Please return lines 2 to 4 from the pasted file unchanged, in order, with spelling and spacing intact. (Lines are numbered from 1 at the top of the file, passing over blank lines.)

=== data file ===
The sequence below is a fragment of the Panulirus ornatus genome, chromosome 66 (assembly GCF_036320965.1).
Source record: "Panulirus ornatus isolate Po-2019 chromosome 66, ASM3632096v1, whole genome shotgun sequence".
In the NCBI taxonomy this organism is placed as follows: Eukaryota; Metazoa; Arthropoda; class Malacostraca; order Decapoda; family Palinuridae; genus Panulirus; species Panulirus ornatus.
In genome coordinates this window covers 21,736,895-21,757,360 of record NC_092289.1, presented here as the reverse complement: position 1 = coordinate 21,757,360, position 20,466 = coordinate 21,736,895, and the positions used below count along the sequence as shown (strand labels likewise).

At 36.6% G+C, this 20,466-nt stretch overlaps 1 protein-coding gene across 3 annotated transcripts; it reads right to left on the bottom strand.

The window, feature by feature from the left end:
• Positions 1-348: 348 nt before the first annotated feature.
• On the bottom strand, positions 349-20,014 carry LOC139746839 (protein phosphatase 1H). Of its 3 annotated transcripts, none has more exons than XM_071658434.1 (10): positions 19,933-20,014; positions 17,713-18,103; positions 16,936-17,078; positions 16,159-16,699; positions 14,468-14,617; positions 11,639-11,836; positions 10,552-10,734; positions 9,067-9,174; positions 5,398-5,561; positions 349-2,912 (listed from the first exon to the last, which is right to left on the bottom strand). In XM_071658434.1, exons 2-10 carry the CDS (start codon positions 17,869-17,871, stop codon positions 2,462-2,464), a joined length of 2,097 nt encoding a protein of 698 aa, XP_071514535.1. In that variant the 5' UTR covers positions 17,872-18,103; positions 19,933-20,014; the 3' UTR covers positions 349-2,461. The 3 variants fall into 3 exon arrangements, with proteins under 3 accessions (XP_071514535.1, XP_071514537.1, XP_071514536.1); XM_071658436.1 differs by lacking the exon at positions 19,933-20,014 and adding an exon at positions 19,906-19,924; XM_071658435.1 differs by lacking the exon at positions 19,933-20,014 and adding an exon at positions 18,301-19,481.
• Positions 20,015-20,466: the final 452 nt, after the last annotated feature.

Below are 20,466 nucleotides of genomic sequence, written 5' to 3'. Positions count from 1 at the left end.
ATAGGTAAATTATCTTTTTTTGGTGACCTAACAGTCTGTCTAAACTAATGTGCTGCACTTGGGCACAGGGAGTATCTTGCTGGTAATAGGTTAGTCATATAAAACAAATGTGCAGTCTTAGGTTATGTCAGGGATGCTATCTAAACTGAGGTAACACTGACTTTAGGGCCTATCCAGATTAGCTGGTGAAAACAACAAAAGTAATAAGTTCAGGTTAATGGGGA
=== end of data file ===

Source record: "Panulirus ornatus isolate Po-2019 chromosome 66, ASM3632096v1, whole genome shotgun sequence".
In the NCBI taxonomy this organism is placed as follows: Eukaryota; Metazoa; Arthropoda; class Malacostraca; order Decapoda; family Palinuridae; genus Panulirus; species Panulirus ornatus.
In genome coordinates this window covers 21,736,895-21,757,360 of record NC_092289.1, presented here as the reverse complement: position 1 = coordinate 21,757,360, position 20,466 = coordinate 21,736,895, and the positions used below count along the sequence as shown (strand labels likewise).